Football agent Rachel Anderson sued the PFA after being refused admission in 1998 and was awarded damages of £7,500, plus costs.
In 2013, black American comedian Reginald D Hunter used an offensive racist term during his performance at the Grosvenor House hotel in Mayfair, with Taylor saying the performer may have been unaware the language had been an "emotive" subject in football.
There have also been raised eyebrows over perceived lavish expenditure at times, with £1.9m spent on LS Lowry's 'Going to the Match' painting.
In 2013, national newspapers reported Taylor had run up more than £100,000 in gambling debts, and in 2015 he was forced to issue a public apology after comparing the Ched Evans rape case with the Hillsborough tragedy.
The PFA has also been criticised in several quarters for not acting quickly enough over the problem of football-related dementia, with Dawn Astle - the daughter of former West Brom and England striker Jeff Astle - walking out of a meeting with Taylor.
Around 300 high-profile former and current players endorsed an open letter calling for Taylor to step down in November amid a dispute with current chairman Purkiss.
In December, the Charity Commission said it would be "engaging" with the PFA "to establish the facts" amid criticism of Taylor.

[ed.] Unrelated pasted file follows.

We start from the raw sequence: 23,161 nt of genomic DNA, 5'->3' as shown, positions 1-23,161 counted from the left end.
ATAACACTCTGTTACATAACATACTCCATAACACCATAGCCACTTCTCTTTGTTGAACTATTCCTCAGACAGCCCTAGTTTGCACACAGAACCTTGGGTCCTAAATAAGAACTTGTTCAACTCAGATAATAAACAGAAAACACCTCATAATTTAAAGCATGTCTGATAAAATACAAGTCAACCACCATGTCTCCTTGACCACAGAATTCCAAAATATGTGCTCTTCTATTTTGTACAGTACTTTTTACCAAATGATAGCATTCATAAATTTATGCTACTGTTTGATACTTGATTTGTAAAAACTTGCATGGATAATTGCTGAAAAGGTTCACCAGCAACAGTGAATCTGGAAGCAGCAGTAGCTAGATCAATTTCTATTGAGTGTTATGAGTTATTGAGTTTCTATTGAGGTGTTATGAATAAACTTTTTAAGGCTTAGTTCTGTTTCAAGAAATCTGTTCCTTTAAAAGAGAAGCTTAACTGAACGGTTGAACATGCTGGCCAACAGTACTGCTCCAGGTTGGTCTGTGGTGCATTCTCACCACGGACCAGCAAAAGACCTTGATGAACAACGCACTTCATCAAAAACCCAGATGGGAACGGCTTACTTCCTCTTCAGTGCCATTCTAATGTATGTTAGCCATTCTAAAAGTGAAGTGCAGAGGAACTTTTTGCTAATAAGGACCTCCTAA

The latest PFA Charity accounts reveal staff costs of £4m, but elsewhere in the accounts it is stated that "no salaries or wages have been paid during the year".
In separate PFA general fund accounts for 2017-18, Taylor's remuneration comes to a total of £2,020,393.
In response to the concerns, Taylor said the organisation had "listened" and had "taken the time to think carefully about what is in the best interests of our organisation and our members".
"I have dedicated the last 40 years of my life to professional football," he added.
The Taylor timeline
1981 - Takes charge of the PFA and introduces a non-contributory pension scheme for members.
1986 - Helps establish the Football in the Community initiative at six clubs before it is rolled out across all 92 Football League clubs.
1988 - Implements a Youth Training Scheme for 16- to 18-year-old players at professional clubs.
1989 - Agrees to join the Football League as chief executive before reconsidering and staying with the union.
1994 - Appointed President of FIFPro (the International Association of Football Players' Unions).
2001 - Secures a £52.2m three-year deal with the Premier League over television revenue after 99% of players back a threat to strike.
2008 - Recognised in the Queen's birthday honours for services to Football as he is appointed Officer of the Order of the British Empire (OBE).
2015 - Issues a public apology after comparing the Ched Evans rape case with the Hillsborough tragedy.
2017 - Dawn Astle, the daughter of former West Brom and England striker Jeff, walks out of a meeting with Taylor criticising the PFA for a lack of action on dementia research.
2018 - The PFA says it is "disappointing" that a dispute over the eligibility of Ben Purkiss as chairman has become public knowledge.